November 1937

Volume 6 Number 8  (68 of 88)




This issue of Popular Flying magazine features NO “Biggles” story.  The last “Biggles” story was published in the May 1934 issue



This issue runs from page 425 to page 484 (60 pages)


Page 427 – An Advert for Airports Limited

(“We have pleasure in announcing that in accordance with the new policy of the Company, no landing fees will be charged to private owners of aircraft when landing at Gatwick or Gravesend”)


Page 428 – Contents Page

(The contents page is by an advert for Air France)


Page 430 – Dawn Patrol – A photograph of a Hawker Demon of No. 64 Squadron, silhouetted against a dawn sky during recent exercises.


Page 431 – The Editor’s Cockpit – W. E. Johns

(Not subtitled – Johns goes into some detail about a recent holiday in France and says he went to the pictures there and saw a graphic film about the bombing of Shanghai – “War isn’t war any longer.  It is just wholesale carnage, the turning of a town into a vast slaughter house.  What have these poor devils of Chinese done, whose mangled remains I saw being forked into carts like so much manure?”.  “I’ll tell you this.  Conscription or no conscription, I shall never drop another bomb – unless it be on the Japanese war-lords’ headquarters.  And I would do, at this moment, with the greatest possible satisfaction, for even now, when I close my eyes, I can still see that dreadful picture of Shanghai.”)


Page 433 – King’s Cup Air Race - 1937

(“The sixteenth race has been flown and won”)



Page 434 – Lessons of the Atlantic Flights – by “Atlantis”

(“A memorable and magnificent accomplishment has just been completed by pilots of Imperial Airways.  This is the conquest of the Atlantic Ocean by air – the last great air route which for nearly 20 years has both attracted the adventurous and defied subjection.  The completion of ten crossings between England and America via the hazardous direct route by those two courageous Commanders Capt. A. S. Wilcockson and Capt. G. J. Powell and their men, is the most solid triumph of which civil aviation can yet boast.”  The picture that accompanies this article shows a Liner that looks remarkably like the “Titanic”.  This is the “Aquitania” which was launched exactly a year and a week after the “Titanic” sank on 14th April 1912)


Pages 438 – Trans – Canada – The story behind the trans-Canada air mail – Edward Green


Page 442 – Haven of the War Birds – W. J. Boylhart

(A fascinating article about the Jarrett Museum of World War History, on a large New Jersey farm in the United States)



Page 445 – War Birds on Parade (2) – How many can you name? - Six glossy black and white photographs of aircraft from the Great War

(“No prize is offered for correct solutions, but the Editor will present a book to the reader who sends in the first correct list.  The Editor’s decision must be final.  Last month’s list: (1) S.E. 4; (2) D.H. 3; (3) Sopwith Bulldog; (4) Hamble Baby; (5) Westlake Wagtail; (6) Grain Griffin.)


Page 446 – Planes and Personalities – by “Observer”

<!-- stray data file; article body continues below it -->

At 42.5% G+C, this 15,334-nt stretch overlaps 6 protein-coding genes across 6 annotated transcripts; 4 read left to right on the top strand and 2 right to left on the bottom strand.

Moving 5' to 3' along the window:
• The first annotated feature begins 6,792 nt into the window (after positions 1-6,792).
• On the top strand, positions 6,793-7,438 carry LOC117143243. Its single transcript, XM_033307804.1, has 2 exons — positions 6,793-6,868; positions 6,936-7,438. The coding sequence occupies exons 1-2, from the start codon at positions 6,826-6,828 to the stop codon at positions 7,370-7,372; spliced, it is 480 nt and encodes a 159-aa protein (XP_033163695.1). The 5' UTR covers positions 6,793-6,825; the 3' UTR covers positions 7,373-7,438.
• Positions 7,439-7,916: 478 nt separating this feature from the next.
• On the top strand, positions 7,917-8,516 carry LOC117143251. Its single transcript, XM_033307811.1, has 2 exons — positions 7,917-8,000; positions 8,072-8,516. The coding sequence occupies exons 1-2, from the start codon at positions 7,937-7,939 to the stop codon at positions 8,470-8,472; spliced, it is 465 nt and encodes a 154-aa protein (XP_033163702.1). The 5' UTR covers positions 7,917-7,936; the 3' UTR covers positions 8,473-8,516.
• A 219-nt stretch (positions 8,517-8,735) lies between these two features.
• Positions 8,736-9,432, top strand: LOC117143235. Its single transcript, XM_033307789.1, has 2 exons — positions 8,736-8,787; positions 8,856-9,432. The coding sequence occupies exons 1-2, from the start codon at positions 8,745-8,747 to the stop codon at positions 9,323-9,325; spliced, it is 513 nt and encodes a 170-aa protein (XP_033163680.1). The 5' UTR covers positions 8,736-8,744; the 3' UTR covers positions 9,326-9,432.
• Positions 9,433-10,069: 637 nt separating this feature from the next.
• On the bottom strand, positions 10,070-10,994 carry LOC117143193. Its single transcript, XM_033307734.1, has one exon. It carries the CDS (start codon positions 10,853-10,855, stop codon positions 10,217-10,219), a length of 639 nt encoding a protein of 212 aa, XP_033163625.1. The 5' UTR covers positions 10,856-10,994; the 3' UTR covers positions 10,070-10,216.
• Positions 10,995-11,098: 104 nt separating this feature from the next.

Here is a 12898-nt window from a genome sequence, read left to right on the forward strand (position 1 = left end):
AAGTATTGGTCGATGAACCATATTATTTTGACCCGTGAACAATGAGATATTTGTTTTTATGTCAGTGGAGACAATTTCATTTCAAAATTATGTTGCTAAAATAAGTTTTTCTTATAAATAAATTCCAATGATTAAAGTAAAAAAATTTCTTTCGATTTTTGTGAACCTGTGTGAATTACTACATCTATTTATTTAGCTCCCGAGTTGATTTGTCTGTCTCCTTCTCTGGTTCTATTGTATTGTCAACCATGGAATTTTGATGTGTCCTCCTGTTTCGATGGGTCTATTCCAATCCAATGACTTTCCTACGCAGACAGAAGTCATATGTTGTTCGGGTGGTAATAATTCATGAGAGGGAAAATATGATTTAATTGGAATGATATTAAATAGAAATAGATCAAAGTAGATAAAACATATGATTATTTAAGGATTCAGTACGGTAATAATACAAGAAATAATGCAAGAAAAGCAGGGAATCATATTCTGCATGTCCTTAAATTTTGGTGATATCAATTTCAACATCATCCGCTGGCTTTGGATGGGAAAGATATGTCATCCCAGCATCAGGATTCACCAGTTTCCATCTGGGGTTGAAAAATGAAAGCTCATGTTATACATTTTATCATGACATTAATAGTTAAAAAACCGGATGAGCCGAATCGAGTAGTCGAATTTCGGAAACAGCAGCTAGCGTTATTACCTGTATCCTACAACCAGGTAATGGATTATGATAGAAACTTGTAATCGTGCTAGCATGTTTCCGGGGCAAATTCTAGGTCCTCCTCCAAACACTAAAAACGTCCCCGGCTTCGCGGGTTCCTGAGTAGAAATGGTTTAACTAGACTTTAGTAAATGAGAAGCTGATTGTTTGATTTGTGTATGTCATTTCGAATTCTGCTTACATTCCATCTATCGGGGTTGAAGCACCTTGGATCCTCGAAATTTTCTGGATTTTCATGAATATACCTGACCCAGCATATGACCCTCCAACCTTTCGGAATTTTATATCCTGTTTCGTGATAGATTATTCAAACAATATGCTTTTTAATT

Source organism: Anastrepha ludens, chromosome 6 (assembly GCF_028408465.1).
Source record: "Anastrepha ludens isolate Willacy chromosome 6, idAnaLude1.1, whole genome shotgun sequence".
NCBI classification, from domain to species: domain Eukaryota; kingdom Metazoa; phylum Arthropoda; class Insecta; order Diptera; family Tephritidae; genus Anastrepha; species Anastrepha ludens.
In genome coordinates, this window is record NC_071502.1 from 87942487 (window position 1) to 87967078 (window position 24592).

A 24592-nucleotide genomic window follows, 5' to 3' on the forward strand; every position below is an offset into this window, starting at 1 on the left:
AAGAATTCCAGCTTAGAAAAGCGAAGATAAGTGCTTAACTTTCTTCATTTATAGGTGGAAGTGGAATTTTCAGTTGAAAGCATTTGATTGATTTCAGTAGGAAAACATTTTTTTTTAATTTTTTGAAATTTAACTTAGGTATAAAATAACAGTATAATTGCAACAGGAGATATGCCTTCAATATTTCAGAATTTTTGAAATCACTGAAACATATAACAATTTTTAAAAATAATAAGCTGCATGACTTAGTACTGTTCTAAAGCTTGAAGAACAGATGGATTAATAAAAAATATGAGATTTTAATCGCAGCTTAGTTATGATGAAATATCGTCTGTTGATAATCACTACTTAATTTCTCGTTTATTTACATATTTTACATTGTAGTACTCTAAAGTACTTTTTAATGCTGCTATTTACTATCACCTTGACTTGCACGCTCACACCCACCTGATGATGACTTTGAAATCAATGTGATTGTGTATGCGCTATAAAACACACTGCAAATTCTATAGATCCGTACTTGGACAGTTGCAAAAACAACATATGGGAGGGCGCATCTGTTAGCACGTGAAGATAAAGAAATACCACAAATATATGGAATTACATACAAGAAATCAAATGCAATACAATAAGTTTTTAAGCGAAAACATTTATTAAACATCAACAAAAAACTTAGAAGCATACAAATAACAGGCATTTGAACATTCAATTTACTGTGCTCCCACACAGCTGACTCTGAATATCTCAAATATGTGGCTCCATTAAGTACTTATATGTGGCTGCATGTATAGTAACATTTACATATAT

Page 448 – So That Fools May Fly – W. R. A. Walters

(An article about various flying inventions)


Page 450 – Erich Loewenhardt – Pour le Merite – German Ace – John C. Hook

(“Loewenhardt, with 54 victories to his credit, ranks third on the list of German Aces and was at 20 years of age on of the youngest recipients of the Pour le Merite.”)



Page 452 – An Artist who Foresaw the Air Raid

(Three futuristic pictures by the artist Albert Robida,  born in Spain in 1848, but who lived and worked in Paris, who painted aerial wars in 1869)


Page 453 – A colour full page advert for Lockheed “Airdraulic” Shock-Absorber Struts



Pages 454 and 455 – The Centre Pages – Untitled – Five glossy black and white aviation photographs


Page 456 – “Event Unadorned” – a glossy full page advert for the British Power Boat Company


Page 457 – Modern Aircraft – The Percival “Mew Gull”


 Page 458 – Spanish Gold – Charles Kennett

(The Author’s account of going to Spain to bring a cargo of precious heirlooms back to the safety of England)


 Page 461 – Bristol “Blenheim” Bombers in the Royal Air Force

(“The first of the new type aircraft to come into service in considerable numbers is the “Bristol” Blenheim Bomber, and its phenomenal speed – approaching 300 m.p.h. – and exceptionally high performance have set a new standard that is altering the whole conception of air operations)


Page 462 – National Gliding Contests, 1937


Page 464 – Flying Wires – Brief News from Far and Near



Page 466 – Squadron Crests of the Royal Air Force – Fourth Series


Page 468 – Slipstream



Page 472 – Aviation Bookshelf

(Three books are reviewed  – one is “Biggles Flies West” by Capt. W. E. Johns who says

“It was good fun writing this story, but it gave me a crack to turn up £30, to buy a doubloon to see what this not-so-common coin was like.

Stop me and I’ll let you have a look at it”.)


Page 484 – The Buyers’ Log


Inside Back Cover – Advert for Minors cigarettes and the British Aviation Insurance Co. Ltd



Click here to see a much larger picture of the cover artwork – the artist is Howard Leigh